Matcha Demonstration at T2

Posted April 27th, 2015 in Perth WA | No Comments »

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Matcha – finely ground powder of specially grown and processed green tea – is known as one of traditional Japanese tea and I get to see lots of “matcha”  products everywhere in the world such as matcha ice cream, matcha latte (I miss it!!), and matcha cheese cake, just to name a few.  However I don’t think many people actually know what matcha really is and how real matcha tastes like, and especially how to prepare and drink matcha.  Do you?

Well, guess what.  I actually do not know how to prepare matcha (even though I’m Japanese!) in the way it’s supposed to be, and I don’t think many Japanese people do either.  So it was not a surprise for me when I was told that some staff at T2, one of Australia’s largest tea shops, did not know what to prepare and drink matcha.
Nowadays you will need to go to some class to learn sadou (茶道 : the traditional etiquette of preparing and drinking tea) if you’d like to learn how to prepare matcha.

Eisetsu-san, a Japanese tea ceremony instructor who lives here in Perth, approached T2 after seeing 2 jugs of matcha green tea at their tasting counter – one was matcha x lemonnade, and another was matcha with some cut fruits in it.  Well, you probably can drink matcha like this and it could be an “Australian style” or a new way of drinking matcha, but it was far from matcha’s original method of drinking.  Drinking matcha actually involves preparation as well, and Eisetsu-san wanted to introduce Perth people the whole process of matcha making.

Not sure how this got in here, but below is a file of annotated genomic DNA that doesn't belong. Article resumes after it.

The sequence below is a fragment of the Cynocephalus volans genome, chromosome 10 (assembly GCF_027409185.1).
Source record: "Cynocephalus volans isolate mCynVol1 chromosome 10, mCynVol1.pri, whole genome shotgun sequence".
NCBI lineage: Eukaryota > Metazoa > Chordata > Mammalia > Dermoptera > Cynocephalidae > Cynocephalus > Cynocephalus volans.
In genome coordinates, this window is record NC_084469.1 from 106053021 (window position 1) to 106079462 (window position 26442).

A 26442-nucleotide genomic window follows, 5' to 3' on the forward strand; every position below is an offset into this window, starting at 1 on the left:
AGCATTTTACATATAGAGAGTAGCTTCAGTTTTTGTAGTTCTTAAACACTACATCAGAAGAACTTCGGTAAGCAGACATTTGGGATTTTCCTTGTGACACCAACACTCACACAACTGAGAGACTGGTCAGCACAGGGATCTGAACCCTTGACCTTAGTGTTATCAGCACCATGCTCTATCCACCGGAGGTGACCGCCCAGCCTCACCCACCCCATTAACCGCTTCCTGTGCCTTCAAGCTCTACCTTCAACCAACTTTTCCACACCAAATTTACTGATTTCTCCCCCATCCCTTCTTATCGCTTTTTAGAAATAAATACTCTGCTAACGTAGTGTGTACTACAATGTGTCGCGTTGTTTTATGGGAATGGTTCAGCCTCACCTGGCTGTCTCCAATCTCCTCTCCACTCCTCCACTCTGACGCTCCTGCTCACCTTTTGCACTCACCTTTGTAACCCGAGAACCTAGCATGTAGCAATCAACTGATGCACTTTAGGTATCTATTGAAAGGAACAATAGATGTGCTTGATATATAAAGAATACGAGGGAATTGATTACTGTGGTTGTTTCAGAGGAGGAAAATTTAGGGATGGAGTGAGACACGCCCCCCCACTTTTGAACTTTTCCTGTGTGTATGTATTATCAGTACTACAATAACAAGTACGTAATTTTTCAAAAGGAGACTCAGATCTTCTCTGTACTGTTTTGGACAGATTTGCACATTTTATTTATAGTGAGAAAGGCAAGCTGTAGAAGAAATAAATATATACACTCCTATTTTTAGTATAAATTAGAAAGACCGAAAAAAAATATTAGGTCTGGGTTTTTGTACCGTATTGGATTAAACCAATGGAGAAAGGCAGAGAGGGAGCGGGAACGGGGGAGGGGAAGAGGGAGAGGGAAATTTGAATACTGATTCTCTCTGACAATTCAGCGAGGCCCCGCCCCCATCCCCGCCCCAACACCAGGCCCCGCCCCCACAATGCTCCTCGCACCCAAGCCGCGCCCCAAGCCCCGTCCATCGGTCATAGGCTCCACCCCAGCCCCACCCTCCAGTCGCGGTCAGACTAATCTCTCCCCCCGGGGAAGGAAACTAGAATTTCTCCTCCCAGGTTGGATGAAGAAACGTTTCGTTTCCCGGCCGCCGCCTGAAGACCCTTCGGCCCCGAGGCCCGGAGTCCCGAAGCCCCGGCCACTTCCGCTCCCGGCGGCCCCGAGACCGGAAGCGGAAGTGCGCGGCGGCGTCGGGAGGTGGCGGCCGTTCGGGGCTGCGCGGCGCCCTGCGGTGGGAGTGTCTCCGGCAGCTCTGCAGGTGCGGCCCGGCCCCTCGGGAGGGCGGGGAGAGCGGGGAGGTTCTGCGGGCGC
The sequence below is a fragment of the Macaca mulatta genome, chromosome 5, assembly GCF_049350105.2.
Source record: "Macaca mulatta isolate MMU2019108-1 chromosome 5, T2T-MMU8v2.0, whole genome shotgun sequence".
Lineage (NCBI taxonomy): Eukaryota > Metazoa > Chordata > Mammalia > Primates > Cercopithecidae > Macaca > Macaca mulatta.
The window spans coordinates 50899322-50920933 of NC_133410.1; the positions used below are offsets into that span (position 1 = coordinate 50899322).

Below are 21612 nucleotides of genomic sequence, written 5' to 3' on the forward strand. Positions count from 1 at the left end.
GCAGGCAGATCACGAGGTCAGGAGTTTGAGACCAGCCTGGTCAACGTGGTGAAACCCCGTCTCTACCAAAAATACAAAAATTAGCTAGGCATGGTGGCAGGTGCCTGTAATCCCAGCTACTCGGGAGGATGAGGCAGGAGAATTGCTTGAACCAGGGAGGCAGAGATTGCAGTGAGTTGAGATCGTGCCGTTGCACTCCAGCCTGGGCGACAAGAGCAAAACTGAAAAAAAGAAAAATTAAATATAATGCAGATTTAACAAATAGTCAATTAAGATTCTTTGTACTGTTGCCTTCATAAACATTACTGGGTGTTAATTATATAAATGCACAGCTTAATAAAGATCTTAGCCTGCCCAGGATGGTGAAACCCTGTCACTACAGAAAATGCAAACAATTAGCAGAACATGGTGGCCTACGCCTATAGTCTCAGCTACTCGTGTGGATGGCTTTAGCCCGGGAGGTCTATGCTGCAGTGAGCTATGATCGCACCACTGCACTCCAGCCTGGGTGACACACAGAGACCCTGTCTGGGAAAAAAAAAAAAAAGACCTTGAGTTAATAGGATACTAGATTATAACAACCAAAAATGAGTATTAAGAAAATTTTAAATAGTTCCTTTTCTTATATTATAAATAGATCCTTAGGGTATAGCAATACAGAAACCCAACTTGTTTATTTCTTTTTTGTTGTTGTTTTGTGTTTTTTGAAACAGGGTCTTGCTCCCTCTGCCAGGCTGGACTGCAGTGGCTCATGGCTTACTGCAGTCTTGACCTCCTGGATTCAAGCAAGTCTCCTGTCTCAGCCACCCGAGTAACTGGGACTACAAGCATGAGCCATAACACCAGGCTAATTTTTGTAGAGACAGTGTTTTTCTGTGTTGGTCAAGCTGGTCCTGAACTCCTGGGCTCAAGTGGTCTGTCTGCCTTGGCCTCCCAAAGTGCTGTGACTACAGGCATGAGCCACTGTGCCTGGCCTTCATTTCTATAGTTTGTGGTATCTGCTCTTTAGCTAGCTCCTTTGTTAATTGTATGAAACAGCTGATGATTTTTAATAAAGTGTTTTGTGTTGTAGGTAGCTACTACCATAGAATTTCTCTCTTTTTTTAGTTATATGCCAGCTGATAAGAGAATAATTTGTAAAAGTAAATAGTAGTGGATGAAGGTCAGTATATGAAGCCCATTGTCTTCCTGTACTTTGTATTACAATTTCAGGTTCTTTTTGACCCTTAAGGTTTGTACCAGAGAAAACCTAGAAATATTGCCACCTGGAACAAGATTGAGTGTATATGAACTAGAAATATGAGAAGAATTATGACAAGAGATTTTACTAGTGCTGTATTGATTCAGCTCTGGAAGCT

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Her first matcha demonstration was held on 26th of March this year at T2 in Claremont Quarter, and she served 32 bowls of matcha to guests.  Her demonstration brought more people into the store, and now she is having other matcha demonstrations across Perth.  Her schedule is listed below;

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03/May/2015      Hinata Cafe in Bibra Lake @ 10:00AM~4:00PM
07/May/2015      T2 in Claremont Quarter shopping centre @ 3:00PM
16/May/2015      Green Tea House in Subiaco @ 2:00PM

She is also receiving some offers from high schools and university for demonstration.

If you have interest in sadou  (茶道) – Japanese tea ceremony -, please contact her.  She runs classes on occasional bases in Perth (which I’d like to join in future).
eiko2525hiyuli<at>gmail.com

 


Cafe for Tea Lovers

Posted March 14th, 2012 in Eat out in Perth | No Comments »

Since I wrote about this place Chapels on Whatley, they have transformed their tea shop into a nice, attractive tea-featured cafe .

This shops is located right in front of Maylands train station.  They were originally selling just ornaments, tea leaves, and tea-related products, but now they added cafe corner with great drinks and foods.

When I arrived there I could see from outside that many customers enjoying their food and drinks. Outside tables were all taken. When entered inside I was surprised to see how crowded the cafe is with customers and cafe staff moving around busily. They made the cafe counter in the centre of the shop, and there’re tables inside, outside, and at the back yard.

The shop still sells houseware, kitchenware and tea items inside and also at the detached room. We bought 3 teacups made of bamboo. It was $2.80 each.